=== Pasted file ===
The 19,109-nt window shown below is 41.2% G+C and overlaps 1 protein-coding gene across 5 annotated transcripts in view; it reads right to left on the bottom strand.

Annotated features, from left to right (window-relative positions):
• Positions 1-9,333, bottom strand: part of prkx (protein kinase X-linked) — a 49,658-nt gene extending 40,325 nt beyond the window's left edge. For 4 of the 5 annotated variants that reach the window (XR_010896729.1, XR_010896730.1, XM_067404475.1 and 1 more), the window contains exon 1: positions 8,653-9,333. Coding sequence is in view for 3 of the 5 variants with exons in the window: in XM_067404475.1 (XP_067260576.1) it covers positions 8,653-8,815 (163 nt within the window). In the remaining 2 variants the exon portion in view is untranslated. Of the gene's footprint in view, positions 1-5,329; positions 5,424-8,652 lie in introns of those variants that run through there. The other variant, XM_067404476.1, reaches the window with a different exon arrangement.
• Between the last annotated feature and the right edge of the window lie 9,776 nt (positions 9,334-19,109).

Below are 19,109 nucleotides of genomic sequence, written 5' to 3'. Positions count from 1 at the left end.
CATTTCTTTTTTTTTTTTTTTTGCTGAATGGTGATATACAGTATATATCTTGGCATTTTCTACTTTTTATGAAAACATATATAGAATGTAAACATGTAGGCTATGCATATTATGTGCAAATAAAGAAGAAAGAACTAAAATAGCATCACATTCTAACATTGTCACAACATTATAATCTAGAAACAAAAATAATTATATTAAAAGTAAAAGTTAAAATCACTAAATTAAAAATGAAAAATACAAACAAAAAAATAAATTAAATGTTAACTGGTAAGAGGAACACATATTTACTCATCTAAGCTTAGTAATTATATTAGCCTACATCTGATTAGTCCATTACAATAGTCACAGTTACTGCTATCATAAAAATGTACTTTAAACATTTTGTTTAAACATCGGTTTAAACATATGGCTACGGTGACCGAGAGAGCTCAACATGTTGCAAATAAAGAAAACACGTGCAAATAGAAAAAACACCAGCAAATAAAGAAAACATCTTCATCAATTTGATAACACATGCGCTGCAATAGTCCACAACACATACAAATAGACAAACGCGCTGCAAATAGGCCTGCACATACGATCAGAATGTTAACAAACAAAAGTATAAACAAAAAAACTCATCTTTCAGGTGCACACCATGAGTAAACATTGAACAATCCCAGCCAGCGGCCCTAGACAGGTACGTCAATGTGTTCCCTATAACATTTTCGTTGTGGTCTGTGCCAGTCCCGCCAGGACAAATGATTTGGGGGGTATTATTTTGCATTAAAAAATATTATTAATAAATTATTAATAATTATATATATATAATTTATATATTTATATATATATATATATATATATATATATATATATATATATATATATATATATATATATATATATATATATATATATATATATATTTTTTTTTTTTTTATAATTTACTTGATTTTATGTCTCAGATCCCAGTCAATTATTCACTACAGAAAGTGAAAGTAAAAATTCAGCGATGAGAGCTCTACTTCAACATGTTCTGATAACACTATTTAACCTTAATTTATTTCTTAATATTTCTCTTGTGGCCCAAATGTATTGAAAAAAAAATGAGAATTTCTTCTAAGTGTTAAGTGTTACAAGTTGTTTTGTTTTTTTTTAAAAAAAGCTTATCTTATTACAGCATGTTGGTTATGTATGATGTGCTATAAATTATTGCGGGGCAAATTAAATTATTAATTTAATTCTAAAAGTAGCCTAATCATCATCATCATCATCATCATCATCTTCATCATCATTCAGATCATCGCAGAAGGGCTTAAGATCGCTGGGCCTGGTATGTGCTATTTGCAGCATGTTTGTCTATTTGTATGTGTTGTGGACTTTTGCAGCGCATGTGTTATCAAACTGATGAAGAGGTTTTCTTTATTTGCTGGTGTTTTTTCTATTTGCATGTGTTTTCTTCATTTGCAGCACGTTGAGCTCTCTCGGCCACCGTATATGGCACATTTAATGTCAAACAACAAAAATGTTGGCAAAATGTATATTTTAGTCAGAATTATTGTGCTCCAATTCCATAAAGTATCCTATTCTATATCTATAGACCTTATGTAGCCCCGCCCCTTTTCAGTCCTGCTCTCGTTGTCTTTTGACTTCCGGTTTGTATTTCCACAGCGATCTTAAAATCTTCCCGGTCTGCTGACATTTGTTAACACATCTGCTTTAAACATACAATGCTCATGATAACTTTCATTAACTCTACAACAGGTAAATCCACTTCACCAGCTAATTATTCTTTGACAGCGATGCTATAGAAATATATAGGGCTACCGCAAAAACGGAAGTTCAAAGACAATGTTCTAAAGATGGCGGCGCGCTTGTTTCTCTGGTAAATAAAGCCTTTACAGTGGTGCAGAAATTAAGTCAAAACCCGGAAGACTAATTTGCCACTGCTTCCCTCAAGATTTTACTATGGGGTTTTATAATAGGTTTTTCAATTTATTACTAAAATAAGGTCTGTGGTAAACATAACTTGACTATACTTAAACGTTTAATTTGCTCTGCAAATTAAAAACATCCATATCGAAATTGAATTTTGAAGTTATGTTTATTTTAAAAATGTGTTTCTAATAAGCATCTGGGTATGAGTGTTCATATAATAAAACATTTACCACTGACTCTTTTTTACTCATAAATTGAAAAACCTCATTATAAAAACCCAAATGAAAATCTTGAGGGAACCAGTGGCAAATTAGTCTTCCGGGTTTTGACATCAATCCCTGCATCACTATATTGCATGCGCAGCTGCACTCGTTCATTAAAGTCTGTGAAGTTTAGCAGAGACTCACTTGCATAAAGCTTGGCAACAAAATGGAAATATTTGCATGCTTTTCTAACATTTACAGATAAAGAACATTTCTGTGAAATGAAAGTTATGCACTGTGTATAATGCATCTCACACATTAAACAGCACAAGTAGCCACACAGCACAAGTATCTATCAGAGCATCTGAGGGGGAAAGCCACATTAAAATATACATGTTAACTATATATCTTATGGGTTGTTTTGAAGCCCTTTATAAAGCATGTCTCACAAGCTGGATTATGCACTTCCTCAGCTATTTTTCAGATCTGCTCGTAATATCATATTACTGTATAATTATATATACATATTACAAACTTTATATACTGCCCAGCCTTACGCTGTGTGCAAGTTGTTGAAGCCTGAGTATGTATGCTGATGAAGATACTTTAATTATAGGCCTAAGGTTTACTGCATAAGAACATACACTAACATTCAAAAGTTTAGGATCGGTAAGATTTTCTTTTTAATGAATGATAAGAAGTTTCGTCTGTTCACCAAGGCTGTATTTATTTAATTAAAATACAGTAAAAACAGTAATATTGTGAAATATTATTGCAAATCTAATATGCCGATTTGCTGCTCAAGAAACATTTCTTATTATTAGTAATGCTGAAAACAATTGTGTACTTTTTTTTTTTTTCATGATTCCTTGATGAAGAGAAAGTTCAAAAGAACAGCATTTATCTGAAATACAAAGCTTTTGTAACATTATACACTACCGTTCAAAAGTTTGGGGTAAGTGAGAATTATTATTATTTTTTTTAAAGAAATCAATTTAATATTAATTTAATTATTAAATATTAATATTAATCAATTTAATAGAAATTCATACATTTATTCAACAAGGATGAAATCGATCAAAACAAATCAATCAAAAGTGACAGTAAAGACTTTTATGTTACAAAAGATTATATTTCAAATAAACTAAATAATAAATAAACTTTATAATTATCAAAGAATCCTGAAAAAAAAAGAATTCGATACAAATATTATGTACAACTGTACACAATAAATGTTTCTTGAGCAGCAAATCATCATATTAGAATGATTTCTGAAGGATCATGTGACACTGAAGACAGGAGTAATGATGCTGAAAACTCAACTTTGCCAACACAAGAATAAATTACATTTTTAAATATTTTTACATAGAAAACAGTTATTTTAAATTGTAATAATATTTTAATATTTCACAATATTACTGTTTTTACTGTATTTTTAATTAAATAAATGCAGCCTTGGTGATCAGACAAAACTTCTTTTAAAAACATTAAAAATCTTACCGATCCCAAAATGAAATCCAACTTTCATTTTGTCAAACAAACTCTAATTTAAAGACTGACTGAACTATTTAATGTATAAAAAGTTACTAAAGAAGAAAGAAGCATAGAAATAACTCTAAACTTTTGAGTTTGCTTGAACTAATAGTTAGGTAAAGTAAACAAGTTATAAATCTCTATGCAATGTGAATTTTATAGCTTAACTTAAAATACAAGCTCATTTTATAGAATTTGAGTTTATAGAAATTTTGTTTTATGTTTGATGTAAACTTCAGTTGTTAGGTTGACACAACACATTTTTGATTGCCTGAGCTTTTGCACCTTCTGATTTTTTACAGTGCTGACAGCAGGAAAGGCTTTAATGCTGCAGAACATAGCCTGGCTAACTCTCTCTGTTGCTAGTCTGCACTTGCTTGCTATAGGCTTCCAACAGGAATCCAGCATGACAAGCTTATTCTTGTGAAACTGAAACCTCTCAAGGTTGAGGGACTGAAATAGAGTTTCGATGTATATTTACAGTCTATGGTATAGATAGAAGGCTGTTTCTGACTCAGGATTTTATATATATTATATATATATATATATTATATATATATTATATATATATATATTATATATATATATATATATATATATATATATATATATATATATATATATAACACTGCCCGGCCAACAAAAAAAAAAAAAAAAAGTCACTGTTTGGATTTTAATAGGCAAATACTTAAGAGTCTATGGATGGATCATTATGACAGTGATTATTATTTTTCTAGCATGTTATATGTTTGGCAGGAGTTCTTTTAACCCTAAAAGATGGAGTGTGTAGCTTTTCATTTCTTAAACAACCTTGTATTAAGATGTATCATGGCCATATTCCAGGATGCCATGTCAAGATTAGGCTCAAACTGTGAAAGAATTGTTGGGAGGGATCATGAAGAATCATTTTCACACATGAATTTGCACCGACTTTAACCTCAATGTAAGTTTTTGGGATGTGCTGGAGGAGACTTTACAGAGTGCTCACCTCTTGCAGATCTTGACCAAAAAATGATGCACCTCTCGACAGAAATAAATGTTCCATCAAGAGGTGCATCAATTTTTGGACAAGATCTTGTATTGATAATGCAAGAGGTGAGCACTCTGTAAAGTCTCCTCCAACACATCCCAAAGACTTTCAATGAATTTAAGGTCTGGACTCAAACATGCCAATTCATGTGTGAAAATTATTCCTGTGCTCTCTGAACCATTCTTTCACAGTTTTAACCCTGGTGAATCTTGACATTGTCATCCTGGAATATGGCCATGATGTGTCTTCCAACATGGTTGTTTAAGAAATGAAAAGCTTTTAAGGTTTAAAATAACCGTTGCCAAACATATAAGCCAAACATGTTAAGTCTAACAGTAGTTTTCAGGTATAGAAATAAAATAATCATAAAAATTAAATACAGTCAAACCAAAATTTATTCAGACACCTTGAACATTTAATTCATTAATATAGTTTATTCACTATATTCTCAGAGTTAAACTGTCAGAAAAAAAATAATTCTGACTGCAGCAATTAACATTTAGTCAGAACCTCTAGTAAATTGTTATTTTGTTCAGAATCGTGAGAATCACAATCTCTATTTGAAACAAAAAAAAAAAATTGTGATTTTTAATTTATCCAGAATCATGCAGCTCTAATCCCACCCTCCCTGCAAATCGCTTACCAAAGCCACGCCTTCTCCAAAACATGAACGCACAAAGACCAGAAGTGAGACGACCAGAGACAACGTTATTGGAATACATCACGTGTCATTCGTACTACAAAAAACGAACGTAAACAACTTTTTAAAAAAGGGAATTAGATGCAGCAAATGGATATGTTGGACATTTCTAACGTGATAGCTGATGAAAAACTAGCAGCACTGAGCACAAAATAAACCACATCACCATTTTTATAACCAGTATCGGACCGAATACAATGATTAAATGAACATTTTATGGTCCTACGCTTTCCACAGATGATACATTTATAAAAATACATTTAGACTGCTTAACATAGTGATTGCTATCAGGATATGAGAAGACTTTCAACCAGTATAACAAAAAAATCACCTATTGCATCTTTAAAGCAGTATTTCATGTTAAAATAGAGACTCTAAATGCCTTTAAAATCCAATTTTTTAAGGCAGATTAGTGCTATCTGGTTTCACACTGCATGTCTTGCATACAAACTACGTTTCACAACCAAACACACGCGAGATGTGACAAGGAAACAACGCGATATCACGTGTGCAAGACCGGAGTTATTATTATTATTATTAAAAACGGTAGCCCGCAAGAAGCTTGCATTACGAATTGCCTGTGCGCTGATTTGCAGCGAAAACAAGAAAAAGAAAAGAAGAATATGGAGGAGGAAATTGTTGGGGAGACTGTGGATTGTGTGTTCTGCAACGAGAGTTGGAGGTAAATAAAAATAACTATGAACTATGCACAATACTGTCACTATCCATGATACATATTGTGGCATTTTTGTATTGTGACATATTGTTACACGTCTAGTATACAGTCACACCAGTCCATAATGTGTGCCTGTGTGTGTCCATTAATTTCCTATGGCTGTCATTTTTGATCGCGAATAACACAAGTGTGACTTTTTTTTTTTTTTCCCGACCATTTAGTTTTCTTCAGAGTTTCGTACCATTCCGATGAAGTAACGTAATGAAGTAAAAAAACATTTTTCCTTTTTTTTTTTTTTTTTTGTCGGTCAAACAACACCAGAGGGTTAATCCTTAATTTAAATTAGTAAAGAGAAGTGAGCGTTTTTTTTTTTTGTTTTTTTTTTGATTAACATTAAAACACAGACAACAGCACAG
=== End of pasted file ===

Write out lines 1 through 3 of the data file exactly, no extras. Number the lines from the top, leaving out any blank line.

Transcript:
The 19,109-nt window shown below is 41.2% G+C and overlaps 1 protein-coding gene across 5 annotated transcripts in view; it reads right to left on the bottom strand.

Annotated features, from left to right (window-relative positions):
• Positions 1-9,333, bottom strand: part of prkx (protein kinase X-linked) — a 49,658-nt gene extending 40,325 nt beyond the window's left edge. For 4 of the 5 annotated variants that reach the window (XR_010896729.1, XR_010896730.1, XM_067404475.1 and 1 more), the window contains exon 1: positions 8,653-9,333. Coding sequence is in view for 3 of the 5 variants with exons in the window: in XM_067404475.1 (XP_067260576.1) it covers positions 8,653-8,815 (163 nt within the window). In the remaining 2 variants the exon portion in view is untranslated. Of the gene's footprint in view, positions 1-5,329; positions 5,424-8,652 lie in introns of those variants that run through there. The other variant, XM_067404476.1, reaches the window with a different exon arrangement.